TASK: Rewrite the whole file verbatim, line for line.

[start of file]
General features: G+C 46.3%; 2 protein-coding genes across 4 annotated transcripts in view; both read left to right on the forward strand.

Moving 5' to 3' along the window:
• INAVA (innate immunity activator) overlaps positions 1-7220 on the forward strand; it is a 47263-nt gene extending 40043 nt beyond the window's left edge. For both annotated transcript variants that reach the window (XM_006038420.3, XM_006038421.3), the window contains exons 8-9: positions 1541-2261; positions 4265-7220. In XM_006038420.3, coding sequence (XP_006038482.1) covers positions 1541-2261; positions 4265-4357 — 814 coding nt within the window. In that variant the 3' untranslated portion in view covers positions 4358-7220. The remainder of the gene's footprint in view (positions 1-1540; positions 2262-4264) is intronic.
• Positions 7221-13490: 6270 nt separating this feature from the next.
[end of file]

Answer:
General features: G+C 46.3%; 2 protein-coding genes across 4 annotated transcripts in view; both read left to right on the forward strand.

Moving 5' to 3' along the window:
• INAVA (innate immunity activator) overlaps positions 1-7220 on the forward strand; it is a 47263-nt gene extending 40043 nt beyond the window's left edge. For both annotated transcript variants that reach the window (XM_006038420.3, XM_006038421.3), the window contains exons 8-9: positions 1541-2261; positions 4265-7220. In XM_006038420.3, coding sequence (XP_006038482.1) covers positions 1541-2261; positions 4265-4357 — 814 coding nt within the window. In that variant the 3' untranslated portion in view covers positions 4358-7220. The remainder of the gene's footprint in view (positions 1-1540; positions 2262-4264) is intronic.
• Positions 7221-13490: 6270 nt separating this feature from the next.